Waiting for hours along the banks of the River Thames is nothing new.
British people have been doing it for generations to pay respects in Westminster Hall when notable figures have been lying in state.
It's an honour reserved for the sovereign, as head of state, the current or past Queen Consort and sometimes former prime ministers.
So how do the queues we are seeing today compare to those from the past?
2002 - The Queen Mother
Queen Elizabeth, the Queen Mother, died on 30 March 2002, at the age of 101.
She lay in state for three days in Westminster Hall where people could visit before her funeral in Westminster Abbey on 9 April 2002.
An estimated 200,000 people paid their respects to the Queen Mother.
1965 - Sir Winston Churchill
Some 321,360 people filed past the coffin of perhaps Britain's most famous prime minister. He lay in state for three days.
1953 - Queen Mary (Elizabeth II's grandmother)
About 120,000 people came to pay their respects to the Queen.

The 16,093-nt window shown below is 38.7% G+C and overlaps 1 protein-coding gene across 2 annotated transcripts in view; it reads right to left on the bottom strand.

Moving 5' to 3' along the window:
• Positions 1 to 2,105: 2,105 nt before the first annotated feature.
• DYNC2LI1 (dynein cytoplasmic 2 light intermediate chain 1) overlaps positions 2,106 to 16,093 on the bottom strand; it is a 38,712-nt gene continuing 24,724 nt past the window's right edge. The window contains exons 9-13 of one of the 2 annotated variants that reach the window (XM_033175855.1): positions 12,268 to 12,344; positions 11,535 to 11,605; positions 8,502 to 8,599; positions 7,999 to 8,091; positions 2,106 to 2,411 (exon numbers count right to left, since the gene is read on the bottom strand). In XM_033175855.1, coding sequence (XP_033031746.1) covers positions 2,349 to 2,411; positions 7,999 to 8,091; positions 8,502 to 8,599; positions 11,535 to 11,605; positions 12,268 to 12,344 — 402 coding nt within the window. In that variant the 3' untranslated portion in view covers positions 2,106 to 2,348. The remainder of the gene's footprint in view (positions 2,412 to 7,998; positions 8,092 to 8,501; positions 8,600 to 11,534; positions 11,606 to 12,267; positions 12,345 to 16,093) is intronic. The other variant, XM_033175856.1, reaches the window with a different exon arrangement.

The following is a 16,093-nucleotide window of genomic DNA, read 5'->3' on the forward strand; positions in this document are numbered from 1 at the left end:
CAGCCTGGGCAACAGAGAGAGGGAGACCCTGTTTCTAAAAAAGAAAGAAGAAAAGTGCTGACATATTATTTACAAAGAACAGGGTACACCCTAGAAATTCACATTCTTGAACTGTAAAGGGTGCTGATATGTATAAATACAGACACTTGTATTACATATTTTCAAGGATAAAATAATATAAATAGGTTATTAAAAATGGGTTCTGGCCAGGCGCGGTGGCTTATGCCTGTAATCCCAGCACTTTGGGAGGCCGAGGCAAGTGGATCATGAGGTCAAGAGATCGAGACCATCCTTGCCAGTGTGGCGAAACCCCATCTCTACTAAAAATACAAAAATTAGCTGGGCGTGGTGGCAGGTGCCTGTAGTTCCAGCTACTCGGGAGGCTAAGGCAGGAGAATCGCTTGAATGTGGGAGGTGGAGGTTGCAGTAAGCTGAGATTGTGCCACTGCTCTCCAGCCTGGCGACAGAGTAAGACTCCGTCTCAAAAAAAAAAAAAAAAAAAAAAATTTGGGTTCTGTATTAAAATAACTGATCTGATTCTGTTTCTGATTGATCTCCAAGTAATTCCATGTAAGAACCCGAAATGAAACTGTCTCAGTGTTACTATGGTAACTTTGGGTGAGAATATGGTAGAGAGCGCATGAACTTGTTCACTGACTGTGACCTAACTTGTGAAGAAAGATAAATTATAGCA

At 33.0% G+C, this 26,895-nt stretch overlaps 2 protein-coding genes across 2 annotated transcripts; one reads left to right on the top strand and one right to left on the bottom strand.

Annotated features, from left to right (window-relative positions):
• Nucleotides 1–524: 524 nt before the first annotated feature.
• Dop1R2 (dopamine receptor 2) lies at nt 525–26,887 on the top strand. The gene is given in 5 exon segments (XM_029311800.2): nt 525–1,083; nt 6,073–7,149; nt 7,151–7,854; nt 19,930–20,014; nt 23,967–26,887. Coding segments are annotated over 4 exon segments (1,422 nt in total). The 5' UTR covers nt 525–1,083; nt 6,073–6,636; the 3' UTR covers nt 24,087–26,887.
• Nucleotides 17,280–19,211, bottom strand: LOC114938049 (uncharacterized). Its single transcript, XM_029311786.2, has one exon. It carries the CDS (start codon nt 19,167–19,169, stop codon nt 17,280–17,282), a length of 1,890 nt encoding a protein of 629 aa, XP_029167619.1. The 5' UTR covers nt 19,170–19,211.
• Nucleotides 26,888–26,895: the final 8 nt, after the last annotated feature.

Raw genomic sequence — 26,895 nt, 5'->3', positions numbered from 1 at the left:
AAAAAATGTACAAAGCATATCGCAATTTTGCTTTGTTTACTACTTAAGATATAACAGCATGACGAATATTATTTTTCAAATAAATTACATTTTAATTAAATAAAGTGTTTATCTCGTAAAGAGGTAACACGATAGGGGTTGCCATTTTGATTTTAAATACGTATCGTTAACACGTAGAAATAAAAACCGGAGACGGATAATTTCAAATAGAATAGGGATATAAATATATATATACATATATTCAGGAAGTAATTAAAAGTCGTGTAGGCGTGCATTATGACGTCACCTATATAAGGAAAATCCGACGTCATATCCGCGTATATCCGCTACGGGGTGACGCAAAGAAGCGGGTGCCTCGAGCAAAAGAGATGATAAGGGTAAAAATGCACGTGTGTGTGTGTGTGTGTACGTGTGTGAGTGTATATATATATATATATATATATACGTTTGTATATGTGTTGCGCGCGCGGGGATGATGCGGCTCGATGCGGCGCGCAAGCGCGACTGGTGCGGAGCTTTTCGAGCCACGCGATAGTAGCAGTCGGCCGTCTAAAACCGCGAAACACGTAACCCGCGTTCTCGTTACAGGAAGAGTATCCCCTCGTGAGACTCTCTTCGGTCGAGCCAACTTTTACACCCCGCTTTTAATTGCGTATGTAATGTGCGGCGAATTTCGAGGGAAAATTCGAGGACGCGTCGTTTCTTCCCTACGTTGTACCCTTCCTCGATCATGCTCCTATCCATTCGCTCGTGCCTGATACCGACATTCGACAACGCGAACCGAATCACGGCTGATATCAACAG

1952 - King George VI
Queen Elizabeth II's father lay in state for five days and at times the queue was four miles long, according to parliamentary documents.
Some 305,806 people were recorded as having filed past the coffin.
1936 - King George V (Elizabeth II's grandfather)
The King lay in state in Westminster Hall for five days, with an estimated quarter of a million people having filed past.
1910 - King Edward VII
The King lay in state for three days, and 250,000 people were estimated to have filed through.
1898 - William Gladstone
The former prime minister was the first lying in state in Westminster Hall and it is estimated that around 250,000 people came to pay their respects.